"A world where people are slotted according to their inborn ability – well, that is Gattaca. That is eugenics."
This was the assessment of Dr. Catherine Bliss, a sociologist who wrote a new book on social science genetics, when asked by MIT Technology Review about polygenic scores that can predict a person's intelligence or performance in school. Like a credit score, a polygenic score is statistical tool that combines a lot of information about a person's genome into a single number. Fears about using polygenic scores for genetic discrimination are understandable, given this country's ugly history of using the science of heredity to justify atrocities like forcible sterilization. But polygenic scores are not the new eugenics. And, rushing to discuss polygenic scores in dystopian terms only contributes to widespread public misunderstanding about genetics.
Can we start genotyping toddlers to identify the budding geniuses among them? The short answer is no.
Let's begin with some background on how polygenic scores are developed. In a genome wide-association study, researchers conduct millions of statistical tests to identify small differences in people's DNA sequence that are correlated with differences in a target outcome (beyond what can attributed to chance or ancestry differences). Successful studies of this sort require enormous sample sizes, but companies like 23andMe are now contributing genetic data from their consumers to research studies, and national biorepositories like U.K. Biobank have put genetic information from hundreds of thousands of people online. When applied to studying blood lipids or myopia, this kind of study strikes people as a straightforward and uncontroversial scientific tool. But it can also be conducted for cognitive and behavioral outcomes, like how many years of school a person has completed. When researchers have finished a genome-wide association study, they are left with a dataset with millions of rows (one for each genetic variant analyzed) and one column with the correlations between each variant and the outcome being studied.
The trick to polygenic scoring is to use these results and apply them to people who weren't participants in the original study. Measure the genes of a new person, weight each one of her millions of genetic variants by its correlation with educational attainment from a genome-wide association study, and then simply add everything up into a single number. Voila! -- you've created a polygenic score for educational attainment. On its face, the idea of "scoring" a person's genotype does immediately suggest Gattaca-type applications. Can we now start screening embryos for their "inborn ability," as Bliss called it? Can we start genotyping toddlers to identify the budding geniuses among them?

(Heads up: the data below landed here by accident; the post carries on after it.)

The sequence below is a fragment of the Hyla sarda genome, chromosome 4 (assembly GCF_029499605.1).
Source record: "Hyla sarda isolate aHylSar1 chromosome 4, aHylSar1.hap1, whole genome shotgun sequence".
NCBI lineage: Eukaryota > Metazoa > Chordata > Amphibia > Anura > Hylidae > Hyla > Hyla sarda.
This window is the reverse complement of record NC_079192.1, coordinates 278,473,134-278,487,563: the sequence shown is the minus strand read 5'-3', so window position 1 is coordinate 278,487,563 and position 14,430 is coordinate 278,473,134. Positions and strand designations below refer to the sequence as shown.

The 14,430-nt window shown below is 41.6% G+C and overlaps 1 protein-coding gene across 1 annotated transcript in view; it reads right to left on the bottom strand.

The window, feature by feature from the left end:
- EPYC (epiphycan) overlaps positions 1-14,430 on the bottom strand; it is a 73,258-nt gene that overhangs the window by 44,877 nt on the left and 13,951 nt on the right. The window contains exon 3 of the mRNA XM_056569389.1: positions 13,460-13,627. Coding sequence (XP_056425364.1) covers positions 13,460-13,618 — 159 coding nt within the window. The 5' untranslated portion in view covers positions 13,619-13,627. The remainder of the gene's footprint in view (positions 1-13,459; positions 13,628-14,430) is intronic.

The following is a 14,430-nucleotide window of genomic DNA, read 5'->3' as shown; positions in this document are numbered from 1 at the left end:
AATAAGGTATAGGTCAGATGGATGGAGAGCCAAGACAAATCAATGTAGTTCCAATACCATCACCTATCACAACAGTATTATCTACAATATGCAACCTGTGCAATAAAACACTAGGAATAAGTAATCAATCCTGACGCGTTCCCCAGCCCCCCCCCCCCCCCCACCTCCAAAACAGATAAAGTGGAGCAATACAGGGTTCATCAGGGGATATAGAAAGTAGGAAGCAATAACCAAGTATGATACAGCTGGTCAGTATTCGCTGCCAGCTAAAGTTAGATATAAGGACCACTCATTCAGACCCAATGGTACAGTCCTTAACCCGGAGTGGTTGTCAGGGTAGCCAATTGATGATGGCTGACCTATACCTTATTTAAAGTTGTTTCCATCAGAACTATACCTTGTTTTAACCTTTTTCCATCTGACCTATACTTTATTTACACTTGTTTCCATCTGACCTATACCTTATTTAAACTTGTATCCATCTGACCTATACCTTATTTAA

The short answer is no. Here are four reasons why dystopian projections about polygenic scores are out of touch with the current science:
The phrase "DNA tests for IQ" makes for an attention-grabbing headline, but it's scientifically meaningless.
First, a polygenic score currently predicts the life outcomes of an individual child with a great deal of uncertainty. The amount of uncertainty around polygenic predictions will decrease in the future, as genetic discovery samples get bigger and genetic studies include more of the variation in the genome, including rare variants that are particular to a few families. But for now, knowing a child's polygenic score predicts his ultimate educational attainment about as well as knowing his family's income, and slightly worse than knowing how far his mother went in school. These pieces of information are also readily available about children before they are born, but no one is writing breathless think-pieces about the dystopian outcomes that will result from knowing whether a pregnant woman graduated from college.
Second, using polygenic scoring for embryo selection requires parents to create embryos using reproductive technology, rather than conceiving them by having sex. The prediction that many women will endure medically-unnecessary IVF, in order to select the embryo with the highest polygenic score, glosses over the invasiveness, indignity, pain, and heartbreak that these hormonal and surgical procedures can entail.
Third, and counterintuitively, a polygenic score might be using DNA to measure aspects of the child's environment. Remember, a child inherits her DNA from her parents, who typically also shape the environment she grows up in. And, children's environments respond to their unique personalities and temperaments. One Icelandic study found that parents' polygenic scores predicted their children's educational attainment, even if the score was constructed using only the half of the parental genome that the child didn't inherit. For example, imagine mom has genetic variant X that makes her more likely to smoke during her pregnancy. Prenatal exposure to nicotine, in turn, affects the child's neurodevelopment, leading to behavior problems in school. The school responds to his behavioral problems with suspension, causing him to miss out on instructional content. A genome-wide association study will collapse this long and winding causal path into a simple correlation -- "genetic variant X is correlated with academic achievement." But, a child's polygenic score, which includes variant X, will partly reflect his likelihood of being exposed to adverse prenatal and school environments.
Finally, the phrase "DNA tests for IQ" makes for an attention-grabbing headline, but it's scientifically meaningless. As I've written previously, it makes sense to talk about a bacterial test for strep throat, because strep throat is a medical condition defined as having streptococcal bacteria growing in the back of your throat. If your strep test is positive, you have strep throat, no matter how serious your symptoms are. But a polygenic score is not a test "for" IQ, because intelligence is not defined at the level of someone's DNA. It doesn't matter how high your polygenic score is, if you can't reason abstractly or learn from experience. Equating your intelligence, a cognitive capacity that is tested behaviorally, with your polygenic score, a number that is a weighted sum of genetic variants discovered to be statistically associated with educational attainment in a hypothesis-free data mining exercise, is misleading about what intelligence is and is not.